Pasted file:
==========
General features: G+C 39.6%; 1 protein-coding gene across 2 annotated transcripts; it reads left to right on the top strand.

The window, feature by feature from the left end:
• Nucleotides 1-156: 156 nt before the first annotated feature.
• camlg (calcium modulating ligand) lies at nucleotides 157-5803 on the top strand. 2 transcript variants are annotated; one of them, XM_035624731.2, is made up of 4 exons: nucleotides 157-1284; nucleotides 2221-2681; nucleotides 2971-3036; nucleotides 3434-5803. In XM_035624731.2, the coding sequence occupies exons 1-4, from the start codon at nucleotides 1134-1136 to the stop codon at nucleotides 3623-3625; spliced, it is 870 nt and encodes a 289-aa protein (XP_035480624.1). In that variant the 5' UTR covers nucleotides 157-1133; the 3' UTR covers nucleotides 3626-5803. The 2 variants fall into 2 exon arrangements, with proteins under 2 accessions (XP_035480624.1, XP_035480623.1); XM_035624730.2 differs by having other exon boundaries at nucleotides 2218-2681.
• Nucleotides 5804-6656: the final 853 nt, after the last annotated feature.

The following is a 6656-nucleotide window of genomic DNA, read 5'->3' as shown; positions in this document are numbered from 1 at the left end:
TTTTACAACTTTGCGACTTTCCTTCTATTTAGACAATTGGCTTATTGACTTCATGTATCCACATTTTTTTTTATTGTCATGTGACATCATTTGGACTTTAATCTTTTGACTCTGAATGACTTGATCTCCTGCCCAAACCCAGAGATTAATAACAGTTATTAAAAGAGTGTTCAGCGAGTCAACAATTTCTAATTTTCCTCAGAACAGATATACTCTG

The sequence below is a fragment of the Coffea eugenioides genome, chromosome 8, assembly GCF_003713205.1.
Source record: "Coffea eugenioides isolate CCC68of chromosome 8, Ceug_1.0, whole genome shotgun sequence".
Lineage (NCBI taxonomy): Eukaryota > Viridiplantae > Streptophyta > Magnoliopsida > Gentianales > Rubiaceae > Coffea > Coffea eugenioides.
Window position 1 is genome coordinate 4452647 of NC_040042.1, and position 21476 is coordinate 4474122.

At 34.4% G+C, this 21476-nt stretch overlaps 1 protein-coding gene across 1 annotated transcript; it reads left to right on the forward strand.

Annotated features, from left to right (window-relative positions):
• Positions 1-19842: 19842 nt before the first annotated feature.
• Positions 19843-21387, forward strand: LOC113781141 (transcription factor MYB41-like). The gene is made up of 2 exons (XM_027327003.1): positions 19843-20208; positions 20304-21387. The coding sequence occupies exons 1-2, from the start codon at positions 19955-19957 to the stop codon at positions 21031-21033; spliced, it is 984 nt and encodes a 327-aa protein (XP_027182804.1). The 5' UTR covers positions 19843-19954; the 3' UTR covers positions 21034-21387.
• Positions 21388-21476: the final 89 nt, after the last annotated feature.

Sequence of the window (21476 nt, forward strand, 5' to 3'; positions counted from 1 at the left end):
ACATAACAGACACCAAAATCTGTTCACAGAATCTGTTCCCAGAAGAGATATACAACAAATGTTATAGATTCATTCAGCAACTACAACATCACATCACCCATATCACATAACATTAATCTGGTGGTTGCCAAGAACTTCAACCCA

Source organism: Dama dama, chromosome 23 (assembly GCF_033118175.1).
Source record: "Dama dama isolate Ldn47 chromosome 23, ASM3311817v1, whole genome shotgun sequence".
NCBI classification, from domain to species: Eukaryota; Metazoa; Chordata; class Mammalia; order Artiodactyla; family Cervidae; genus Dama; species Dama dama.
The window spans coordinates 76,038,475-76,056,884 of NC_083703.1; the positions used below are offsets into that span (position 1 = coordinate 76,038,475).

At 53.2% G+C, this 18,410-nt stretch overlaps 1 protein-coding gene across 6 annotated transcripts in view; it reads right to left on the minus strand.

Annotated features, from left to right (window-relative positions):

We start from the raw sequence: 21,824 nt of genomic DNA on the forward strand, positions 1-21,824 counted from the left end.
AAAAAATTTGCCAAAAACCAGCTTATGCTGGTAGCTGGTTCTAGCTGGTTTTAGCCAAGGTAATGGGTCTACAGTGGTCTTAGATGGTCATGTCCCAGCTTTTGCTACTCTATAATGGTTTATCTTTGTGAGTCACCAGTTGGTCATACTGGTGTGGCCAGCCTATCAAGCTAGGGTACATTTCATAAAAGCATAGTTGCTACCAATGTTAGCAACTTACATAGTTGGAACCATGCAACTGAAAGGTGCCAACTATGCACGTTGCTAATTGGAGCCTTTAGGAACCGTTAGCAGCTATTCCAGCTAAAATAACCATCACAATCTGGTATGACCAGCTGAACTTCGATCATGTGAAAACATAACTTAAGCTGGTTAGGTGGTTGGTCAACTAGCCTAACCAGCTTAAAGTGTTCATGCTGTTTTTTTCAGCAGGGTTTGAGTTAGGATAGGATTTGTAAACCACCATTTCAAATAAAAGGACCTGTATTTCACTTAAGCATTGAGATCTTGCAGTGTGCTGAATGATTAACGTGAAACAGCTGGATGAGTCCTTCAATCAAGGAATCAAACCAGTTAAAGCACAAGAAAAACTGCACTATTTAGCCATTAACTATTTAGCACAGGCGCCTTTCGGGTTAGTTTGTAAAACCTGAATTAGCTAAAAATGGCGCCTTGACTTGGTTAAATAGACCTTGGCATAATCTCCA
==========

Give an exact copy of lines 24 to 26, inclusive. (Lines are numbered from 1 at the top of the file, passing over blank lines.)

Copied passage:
Annotated features, from left to right (window-relative positions):

We start from the raw sequence: 21,824 nt of genomic DNA on the forward strand, positions 1-21,824 counted from the left end.
AAAAAATTTGCCAAAAACCAGCTTATGCTGGTAGCTGGTTCTAGCTGGTTTTAGCCAAGGTAATGGGTCTACAGTGGTCTTAGATGGTCATGTCCCAGCTTTTGCTACTCTATAATGGTTTATCTTTGTGAGTCACCAGTTGGTCATACTGGTGTGGCCAGCCTATCAAGCTAGGGTACATTTCATAAAAGCATAGTTGCTACCAATGTTAGCAACTTACATAGTTGGAACCATGCAACTGAAAGGTGCCAACTATGCACGTTGCTAATTGGAGCCTTTAGGAACCGTTAGCAGCTATTCCAGCTAAAATAACCATCACAATCTGGTATGACCAGCTGAACTTCGATCATGTGAAAACATAACTTAAGCTGGTTAGGTGGTTGGTCAACTAGCCTAACCAGCTTAAAGTGTTCATGCTGTTTTTTTCAGCAGGGTTTGAGTTAGGATAGGATTTGTAAACCACCATTTCAAATAAAAGGACCTGTATTTCACTTAAGCATTGAGATCTTGCAGTGTGCTGAATGATTAACGTGAAACAGCTGGATGAGTCCTTCAATCAAGGAATCAAACCAGTTAAAGCACAAGAAAAACTGCACTATTTAGCCATTAACTATTTAGCACAGGCGCCTTTCGGGTTAGTTTGTAAAACCTGAATTAGCTAAAAATGGCGCCTTGACTTGGTTAAATAGACCTTGGCATAATCTCCA